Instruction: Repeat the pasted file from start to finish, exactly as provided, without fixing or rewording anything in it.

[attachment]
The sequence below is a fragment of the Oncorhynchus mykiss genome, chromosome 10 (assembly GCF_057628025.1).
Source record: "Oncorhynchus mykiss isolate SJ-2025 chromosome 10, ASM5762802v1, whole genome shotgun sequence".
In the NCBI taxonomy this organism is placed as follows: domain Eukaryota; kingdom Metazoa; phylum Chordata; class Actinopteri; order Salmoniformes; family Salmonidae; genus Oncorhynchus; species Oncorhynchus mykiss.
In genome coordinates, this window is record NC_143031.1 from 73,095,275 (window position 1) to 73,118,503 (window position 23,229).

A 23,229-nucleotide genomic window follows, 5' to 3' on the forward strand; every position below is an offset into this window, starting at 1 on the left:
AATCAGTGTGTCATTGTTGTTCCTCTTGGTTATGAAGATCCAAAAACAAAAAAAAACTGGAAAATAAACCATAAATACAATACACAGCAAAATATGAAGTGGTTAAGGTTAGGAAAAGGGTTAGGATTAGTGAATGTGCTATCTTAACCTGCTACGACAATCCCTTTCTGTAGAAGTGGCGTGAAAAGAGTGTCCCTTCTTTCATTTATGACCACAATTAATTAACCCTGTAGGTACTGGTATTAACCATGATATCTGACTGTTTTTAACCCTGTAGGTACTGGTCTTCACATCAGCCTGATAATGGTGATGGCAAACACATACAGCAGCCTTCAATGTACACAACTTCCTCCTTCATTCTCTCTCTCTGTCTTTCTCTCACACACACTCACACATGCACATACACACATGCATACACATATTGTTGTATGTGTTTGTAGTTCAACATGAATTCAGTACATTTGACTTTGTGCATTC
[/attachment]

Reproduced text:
The sequence below is a fragment of the Oncorhynchus mykiss genome, chromosome 10 (assembly GCF_057628025.1).
Source record: "Oncorhynchus mykiss isolate SJ-2025 chromosome 10, ASM5762802v1, whole genome shotgun sequence".
In the NCBI taxonomy this organism is placed as follows: domain Eukaryota; kingdom Metazoa; phylum Chordata; class Actinopteri; order Salmoniformes; family Salmonidae; genus Oncorhynchus; species Oncorhynchus mykiss.
In genome coordinates, this window is record NC_143031.1 from 73,095,275 (window position 1) to 73,118,503 (window position 23,229).

A 23,229-nucleotide genomic window follows, 5' to 3' on the forward strand; every position below is an offset into this window, starting at 1 on the left:
AATCAGTGTGTCATTGTTGTTCCTCTTGGTTATGAAGATCCAAAAACAAAAAAAAACTGGAAAATAAACCATAAATACAATACACAGCAAAATATGAAGTGGTTAAGGTTAGGAAAAGGGTTAGGATTAGTGAATGTGCTATCTTAACCTGCTACGACAATCCCTTTCTGTAGAAGTGGCGTGAAAAGAGTGTCCCTTCTTTCATTTATGACCACAATTAATTAACCCTGTAGGTACTGGTATTAACCATGATATCTGACTGTTTTTAACCCTGTAGGTACTGGTCTTCACATCAGCCTGATAATGGTGATGGCAAACACATACAGCAGCCTTCAATGTACACAACTTCCTCCTTCATTCTCTCTCTCTGTCTTTCTCTCACACACACTCACACATGCACATACACACATGCATACACATATTGTTGTATGTGTTTGTAGTTCAACATGAATTCAGTACATTTGACTTTGTGCATTC